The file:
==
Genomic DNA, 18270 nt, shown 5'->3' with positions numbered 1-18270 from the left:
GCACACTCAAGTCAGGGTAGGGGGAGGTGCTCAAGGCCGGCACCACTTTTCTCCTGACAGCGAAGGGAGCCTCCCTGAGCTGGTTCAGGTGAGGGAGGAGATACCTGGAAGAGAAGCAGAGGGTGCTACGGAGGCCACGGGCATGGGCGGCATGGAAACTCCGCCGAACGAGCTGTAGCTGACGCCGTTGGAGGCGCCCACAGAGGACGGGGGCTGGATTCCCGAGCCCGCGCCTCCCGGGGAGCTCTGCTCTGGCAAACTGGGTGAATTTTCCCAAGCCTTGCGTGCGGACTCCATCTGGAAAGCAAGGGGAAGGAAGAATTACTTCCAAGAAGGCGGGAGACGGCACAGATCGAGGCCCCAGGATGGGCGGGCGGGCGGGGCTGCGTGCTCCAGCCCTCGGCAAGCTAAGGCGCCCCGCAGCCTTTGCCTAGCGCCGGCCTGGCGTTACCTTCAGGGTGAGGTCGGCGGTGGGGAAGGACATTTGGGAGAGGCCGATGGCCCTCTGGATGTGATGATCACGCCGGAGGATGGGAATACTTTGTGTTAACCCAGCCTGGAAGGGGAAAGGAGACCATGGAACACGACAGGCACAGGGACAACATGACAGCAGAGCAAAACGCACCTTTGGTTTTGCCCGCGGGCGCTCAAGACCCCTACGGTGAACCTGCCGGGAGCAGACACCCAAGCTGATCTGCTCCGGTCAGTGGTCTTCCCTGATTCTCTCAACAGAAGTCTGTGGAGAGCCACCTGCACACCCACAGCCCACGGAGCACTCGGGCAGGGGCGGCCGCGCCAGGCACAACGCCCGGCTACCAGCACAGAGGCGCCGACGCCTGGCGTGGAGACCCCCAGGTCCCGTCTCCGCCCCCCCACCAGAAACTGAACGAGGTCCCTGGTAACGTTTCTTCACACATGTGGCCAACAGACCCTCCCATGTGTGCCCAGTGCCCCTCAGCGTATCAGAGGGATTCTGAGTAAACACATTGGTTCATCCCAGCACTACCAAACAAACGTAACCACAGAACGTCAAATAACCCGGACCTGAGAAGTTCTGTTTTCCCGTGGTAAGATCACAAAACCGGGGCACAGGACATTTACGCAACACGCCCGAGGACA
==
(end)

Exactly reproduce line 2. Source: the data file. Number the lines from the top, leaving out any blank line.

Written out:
GCACACTCAAGTCAGGGTAGGGGGAGGTGCTCAAGGCCGGCACCACTTTTCTCCTGACAGCGAAGGGAGCCTCCCTGAGCTGGTTCAGGTGAGGGAGGAGATACCTGGAAGAGAAGCAGAGGGTGCTACGGAGGCCACGGGCATGGGCGGCATGGAAACTCCGCCGAACGAGCTGTAGCTGACGCCGTTGGAGGCGCCCACAGAGGACGGGGGCTGGATTCCCGAGCCCGCGCCTCCCGGGGAGCTCTGCTCTGGCAAACTGGGTGAATTTTCCCAAGCCTTGCGTGCGGACTCCATCTGGAAAGCAAGGGGAAGGAAGAATTACTTCCAAGAAGGCGGGAGACGGCACAGATCGAGGCCCCAGGATGGGCGGGCGGGCGGGGCTGCGTGCTCCAGCCCTCGGCAAGCTAAGGCGCCCCGCAGCCTTTGCCTAGCGCCGGCCTGGCGTTACCTTCAGGGTGAGGTCGGCGGTGGGGAAGGACATTTGGGAGAGGCCGATGGCCCTCTGGATGTGATGATCACGCCGGAGGATGGGAATACTTTGTGTTAACCCAGCCTGGAAGGGGAAAGGAGACCATGGAACACGACAGGCACAGGGACAACATGACAGCAGAGCAAAACGCACCTTTGGTTTTGCCCGCGGGCGCTCAAGACCCCTACGGTGAACCTGCCGGGAGCAGACACCCAAGCTGATCTGCTCCGGTCAGTGGTCTTCCCTGATTCTCTCAACAGAAGTCTGTGGAGAGCCACCTGCACACCCACAGCCCACGGAGCACTCGGGCAGGGGCGGCCGCGCCAGGCACAACGCCCGGCTACCAGCACAGAGGCGCCGACGCCTGGCGTGGAGACCCCCAGGTCCCGTCTCCGCCCCCCCACCAGAAACTGAACGAGGTCCCTGGTAACGTTTCTTCACACATGTGGCCAACAGACCCTCCCATGTGTGCCCAGTGCCCCTCAGCGTATCAGAGGGATTCTGAGTAAACACATTGGTTCATCCCAGCACTACCAAACAAACGTAACCACAGAACGTCAAATAACCCGGACCTGAGAAGTTCTGTTTTCCCGTGGTAAGATCACAAAACCGGGGCACAGGACATTTACGCAACACGCCCGAGGACA